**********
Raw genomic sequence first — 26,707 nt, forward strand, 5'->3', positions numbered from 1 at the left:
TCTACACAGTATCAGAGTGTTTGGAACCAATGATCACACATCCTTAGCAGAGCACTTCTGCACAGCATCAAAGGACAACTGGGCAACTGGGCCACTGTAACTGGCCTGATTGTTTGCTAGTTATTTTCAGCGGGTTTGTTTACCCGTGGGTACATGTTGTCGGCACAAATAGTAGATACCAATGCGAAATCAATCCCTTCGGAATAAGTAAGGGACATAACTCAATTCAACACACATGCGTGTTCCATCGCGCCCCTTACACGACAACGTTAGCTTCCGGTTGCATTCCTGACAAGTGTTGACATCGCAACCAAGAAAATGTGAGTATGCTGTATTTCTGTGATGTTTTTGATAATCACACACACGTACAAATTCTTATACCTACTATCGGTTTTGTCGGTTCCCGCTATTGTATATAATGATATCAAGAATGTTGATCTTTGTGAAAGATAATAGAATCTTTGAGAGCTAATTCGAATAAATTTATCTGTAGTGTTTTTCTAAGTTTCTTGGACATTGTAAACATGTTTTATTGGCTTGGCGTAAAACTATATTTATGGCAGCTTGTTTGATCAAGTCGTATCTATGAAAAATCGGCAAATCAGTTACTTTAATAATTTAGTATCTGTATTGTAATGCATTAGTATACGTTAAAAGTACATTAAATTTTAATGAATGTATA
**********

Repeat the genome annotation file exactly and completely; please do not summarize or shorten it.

Raw genomic sequence first — 26,707 nt, forward strand, 5'->3', positions numbered from 1 at the left:
TCTACACAGTATCAGAGTGTTTGGAACCAATGATCACACATCCTTAGCAGAGCACTTCTGCACAGCATCAAAGGACAACTGGGCAACTGGGCCACTGTAACTGGCCTGATTGTTTGCTAGTTATTTTCAGCGGGTTTGTTTACCCGTGGGTACATGTTGTCGGCACAAATAGTAGATACCAATGCGAAATCAATCCCTTCGGAATAAGTAAGGGACATAACTCAATTCAACACACATGCGTGTTCCATCGCGCCCCTTACACGACAACGTTAGCTTCCGGTTGCATTCCTGACAAGTGTTGACATCGCAACCAAGAAAATGTGAGTATGCTGTATTTCTGTGATGTTTTTGATAATCACACACACGTACAAATTCTTATACCTACTATCGGTTTTGTCGGTTCCCGCTATTGTATATAATGATATCAAGAATGTTGATCTTTGTGAAAGATAATAGAATCTTTGAGAGCTAATTCGAATAAATTTATCTGTAGTGTTTTTCTAAGTTTCTTGGACATTGTAAACATGTTTTATTGGCTTGGCGTAAAACTATATTTATGGCAGCTTGTTTGATCAAGTCGTATCTATGAAAAATCGGCAAATCAGTTACTTTAATAATTTAGTATCTGTATTGTAATGCATTAGTATACGTTAAAAGTACATTAAATTTTAATGAATGTATA